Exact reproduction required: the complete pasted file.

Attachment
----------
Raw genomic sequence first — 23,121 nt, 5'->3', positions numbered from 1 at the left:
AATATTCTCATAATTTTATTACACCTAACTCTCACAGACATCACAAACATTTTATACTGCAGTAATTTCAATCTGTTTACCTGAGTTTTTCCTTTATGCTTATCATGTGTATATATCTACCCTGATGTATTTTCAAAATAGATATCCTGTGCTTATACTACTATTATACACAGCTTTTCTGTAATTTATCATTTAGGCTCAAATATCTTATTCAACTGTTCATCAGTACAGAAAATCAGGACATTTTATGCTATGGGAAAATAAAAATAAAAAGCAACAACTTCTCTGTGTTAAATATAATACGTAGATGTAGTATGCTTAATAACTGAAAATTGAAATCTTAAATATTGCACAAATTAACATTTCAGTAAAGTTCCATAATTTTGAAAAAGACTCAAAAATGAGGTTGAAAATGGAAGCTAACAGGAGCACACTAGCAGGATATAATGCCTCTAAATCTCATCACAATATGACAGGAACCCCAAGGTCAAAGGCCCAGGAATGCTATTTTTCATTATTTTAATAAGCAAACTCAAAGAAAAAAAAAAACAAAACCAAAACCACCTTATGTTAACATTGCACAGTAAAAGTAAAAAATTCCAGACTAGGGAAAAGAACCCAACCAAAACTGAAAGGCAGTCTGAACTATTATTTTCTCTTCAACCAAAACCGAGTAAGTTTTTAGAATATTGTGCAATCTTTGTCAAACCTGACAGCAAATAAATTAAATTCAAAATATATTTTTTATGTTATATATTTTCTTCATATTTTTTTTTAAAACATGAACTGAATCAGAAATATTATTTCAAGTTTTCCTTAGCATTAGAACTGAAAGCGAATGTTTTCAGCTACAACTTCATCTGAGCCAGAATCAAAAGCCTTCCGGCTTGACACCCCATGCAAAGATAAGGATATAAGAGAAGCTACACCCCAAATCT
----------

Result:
Raw genomic sequence first — 23,121 nt, 5'->3', positions numbered from 1 at the left:
AATATTCTCATAATTTTATTACACCTAACTCTCACAGACATCACAAACATTTTATACTGCAGTAATTTCAATCTGTTTACCTGAGTTTTTCCTTTATGCTTATCATGTGTATATATCTACCCTGATGTATTTTCAAAATAGATATCCTGTGCTTATACTACTATTATACACAGCTTTTCTGTAATTTATCATTTAGGCTCAAATATCTTATTCAACTGTTCATCAGTACAGAAAATCAGGACATTTTATGCTATGGGAAAATAAAAATAAAAAGCAACAACTTCTCTGTGTTAAATATAATACGTAGATGTAGTATGCTTAATAACTGAAAATTGAAATCTTAAATATTGCACAAATTAACATTTCAGTAAAGTTCCATAATTTTGAAAAAGACTCAAAAATGAGGTTGAAAATGGAAGCTAACAGGAGCACACTAGCAGGATATAATGCCTCTAAATCTCATCACAATATGACAGGAACCCCAAGGTCAAAGGCCCAGGAATGCTATTTTTCATTATTTTAATAAGCAAACTCAAAGAAAAAAAAAAACAAAACCAAAACCACCTTATGTTAACATTGCACAGTAAAAGTAAAAAATTCCAGACTAGGGAAAAGAACCCAACCAAAACTGAAAGGCAGTCTGAACTATTATTTTCTCTTCAACCAAAACCGAGTAAGTTTTTAGAATATTGTGCAATCTTTGTCAAACCTGACAGCAAATAAATTAAATTCAAAATATATTTTTTATGTTATATATTTTCTTCATATTTTTTTTTAAAACATGAACTGAATCAGAAATATTATTTCAAGTTTTCCTTAGCATTAGAACTGAAAGCGAATGTTTTCAGCTACAACTTCATCTGAGCCAGAATCAAAAGCCTTCCGGCTTGACACCCCATGCAAAGATAAGGATATAAGAGAAGCTACACCCCAAATCT